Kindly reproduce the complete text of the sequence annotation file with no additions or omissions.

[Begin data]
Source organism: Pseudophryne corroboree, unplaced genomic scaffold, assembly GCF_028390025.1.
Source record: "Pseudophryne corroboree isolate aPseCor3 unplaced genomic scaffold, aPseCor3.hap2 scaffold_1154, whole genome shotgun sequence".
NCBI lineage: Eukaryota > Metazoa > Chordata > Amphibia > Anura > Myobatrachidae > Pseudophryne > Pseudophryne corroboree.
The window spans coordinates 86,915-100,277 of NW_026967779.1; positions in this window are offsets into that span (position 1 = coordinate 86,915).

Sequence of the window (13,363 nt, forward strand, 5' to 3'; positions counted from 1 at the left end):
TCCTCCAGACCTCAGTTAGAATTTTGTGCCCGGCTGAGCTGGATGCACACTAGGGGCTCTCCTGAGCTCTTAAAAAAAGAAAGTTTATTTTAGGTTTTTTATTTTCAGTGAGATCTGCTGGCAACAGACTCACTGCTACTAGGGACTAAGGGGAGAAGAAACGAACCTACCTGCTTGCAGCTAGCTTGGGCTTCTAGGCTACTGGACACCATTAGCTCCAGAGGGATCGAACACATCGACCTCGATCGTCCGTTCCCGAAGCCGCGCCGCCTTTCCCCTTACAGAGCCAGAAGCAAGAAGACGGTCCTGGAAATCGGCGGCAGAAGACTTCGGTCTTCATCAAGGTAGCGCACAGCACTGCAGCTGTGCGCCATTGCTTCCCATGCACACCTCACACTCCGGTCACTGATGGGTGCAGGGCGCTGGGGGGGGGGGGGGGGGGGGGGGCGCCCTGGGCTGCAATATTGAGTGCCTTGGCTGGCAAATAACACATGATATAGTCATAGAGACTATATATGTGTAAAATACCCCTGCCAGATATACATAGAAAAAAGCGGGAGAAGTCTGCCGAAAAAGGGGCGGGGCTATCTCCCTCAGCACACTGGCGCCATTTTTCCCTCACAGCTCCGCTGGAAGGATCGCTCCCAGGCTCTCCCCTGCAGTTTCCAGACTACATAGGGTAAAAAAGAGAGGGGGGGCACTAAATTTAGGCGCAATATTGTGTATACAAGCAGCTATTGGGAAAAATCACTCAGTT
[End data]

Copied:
Source organism: Pseudophryne corroboree, unplaced genomic scaffold, assembly GCF_028390025.1.
Source record: "Pseudophryne corroboree isolate aPseCor3 unplaced genomic scaffold, aPseCor3.hap2 scaffold_1154, whole genome shotgun sequence".
NCBI lineage: Eukaryota > Metazoa > Chordata > Amphibia > Anura > Myobatrachidae > Pseudophryne > Pseudophryne corroboree.
The window spans coordinates 86,915-100,277 of NW_026967779.1; positions in this window are offsets into that span (position 1 = coordinate 86,915).

Sequence of the window (13,363 nt, forward strand, 5' to 3'; positions counted from 1 at the left end):
TCCTCCAGACCTCAGTTAGAATTTTGTGCCCGGCTGAGCTGGATGCACACTAGGGGCTCTCCTGAGCTCTTAAAAAAAGAAAGTTTATTTTAGGTTTTTTATTTTCAGTGAGATCTGCTGGCAACAGACTCACTGCTACTAGGGACTAAGGGGAGAAGAAACGAACCTACCTGCTTGCAGCTAGCTTGGGCTTCTAGGCTACTGGACACCATTAGCTCCAGAGGGATCGAACACATCGACCTCGATCGTCCGTTCCCGAAGCCGCGCCGCCTTTCCCCTTACAGAGCCAGAAGCAAGAAGACGGTCCTGGAAATCGGCGGCAGAAGACTTCGGTCTTCATCAAGGTAGCGCACAGCACTGCAGCTGTGCGCCATTGCTTCCCATGCACACCTCACACTCCGGTCACTGATGGGTGCAGGGCGCTGGGGGGGGGGGGGGGGGGGGGGGCGCCCTGGGCTGCAATATTGAGTGCCTTGGCTGGCAAATAACACATGATATAGTCATAGAGACTATATATGTGTAAAATACCCCTGCCAGATATACATAGAAAAAAGCGGGAGAAGTCTGCCGAAAAAGGGGCGGGGCTATCTCCCTCAGCACACTGGCGCCATTTTTCCCTCACAGCTCCGCTGGAAGGATCGCTCCCAGGCTCTCCCCTGCAGTTTCCAGACTACATAGGGTAAAAAAGAGAGGGGGGGCACTAAATTTAGGCGCAATATTGTGTATACAAGCAGCTATTGGGAAAAATCACTCAGTT